Thus for Ibn al-`Arabi, everything is interpretation. That is, everything known is by way of the one's unique point of perception. What we experience is not the ultimate reality, whether spiritual or existential. It is a veil, but a meaningful veil. Our experience is in the world of imagination, but this imagination is necessarily meaningful and is the way by which God knows Himself. All things come from the creative imagination. The world unfolds through this and the world returns to Him through this.

This reveals the unique role of human beings in the Cosmos, because the imagination plays a fundamental role in the nature of being human. We are self-reflective creatures, and the world in which we do this is the world of imagination. In Ibn al-`Arabi's terms this is related to the soul of man. "The three worlds of the macrocosm -- the spiritual, imaginal, and corporeal -- are represented in man by the spirit (ruh), soul (nafs), and body (jism)" (Chittick 17). The spirit is God's spirit, or "His Breath" (K 32:9), which possess all of the spiritual attributes or Qualities of God. On the other end of the spectrum, man is the dense and dark clay of earth, unaware of the spirit.

It is the soul which becomes aware of the spirit, while in the body. "The soul, which develops gradually as a human being grows and matures, becomes aware of the world with which it is put in touch in a never-ending process of self-discovery and self-finding. Ultimately it may attain to complete harmony with the spirit... The soul -- that is to say our own self-awareness -- represents an unlimited possibility for development... the process whereby it moves from darkness to light is also a growth from death to life, ignorance to knowledge, weakness to power..." (Chittick 17).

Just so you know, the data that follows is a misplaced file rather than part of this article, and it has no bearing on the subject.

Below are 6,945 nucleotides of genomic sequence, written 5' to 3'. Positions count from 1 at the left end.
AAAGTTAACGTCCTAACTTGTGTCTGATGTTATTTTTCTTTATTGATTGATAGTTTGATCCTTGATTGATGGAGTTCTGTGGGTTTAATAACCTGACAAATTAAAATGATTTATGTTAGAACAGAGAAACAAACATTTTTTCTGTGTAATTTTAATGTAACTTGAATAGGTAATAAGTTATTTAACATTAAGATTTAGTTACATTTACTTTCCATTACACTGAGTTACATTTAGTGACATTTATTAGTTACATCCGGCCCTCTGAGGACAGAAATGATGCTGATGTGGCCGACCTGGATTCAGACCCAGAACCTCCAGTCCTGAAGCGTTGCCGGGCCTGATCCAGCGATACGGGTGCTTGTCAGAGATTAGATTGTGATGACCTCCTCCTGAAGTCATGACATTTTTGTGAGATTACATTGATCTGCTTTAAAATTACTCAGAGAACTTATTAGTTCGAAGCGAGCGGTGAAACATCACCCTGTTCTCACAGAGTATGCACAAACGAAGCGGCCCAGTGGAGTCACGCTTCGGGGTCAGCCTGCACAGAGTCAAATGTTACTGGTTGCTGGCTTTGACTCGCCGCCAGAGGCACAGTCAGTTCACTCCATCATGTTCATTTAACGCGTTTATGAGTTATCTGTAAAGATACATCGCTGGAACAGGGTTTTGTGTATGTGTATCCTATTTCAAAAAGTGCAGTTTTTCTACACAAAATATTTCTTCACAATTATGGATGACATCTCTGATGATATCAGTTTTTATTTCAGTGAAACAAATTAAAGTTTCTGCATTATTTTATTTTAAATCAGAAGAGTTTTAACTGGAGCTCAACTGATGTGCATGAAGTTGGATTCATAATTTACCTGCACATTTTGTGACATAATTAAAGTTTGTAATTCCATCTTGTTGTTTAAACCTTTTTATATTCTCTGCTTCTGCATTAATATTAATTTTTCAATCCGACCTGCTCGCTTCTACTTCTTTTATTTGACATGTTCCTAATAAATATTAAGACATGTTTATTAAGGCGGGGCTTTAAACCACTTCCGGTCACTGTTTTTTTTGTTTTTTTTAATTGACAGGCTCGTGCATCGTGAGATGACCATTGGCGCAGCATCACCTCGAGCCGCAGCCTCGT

The growth of the soul is an actualization of the divine attributes in man, inherent in his spirit. All attributes are in man, in potential. It is important to remember that "these divine attributes are not superhuman qualities or super-added to the human condition. On the contrary, they define the human condition in an ontological sense. Only by actualizing such qualities does one participate in the fullness of existence and show forth the qualities of Being" (Chittick 21).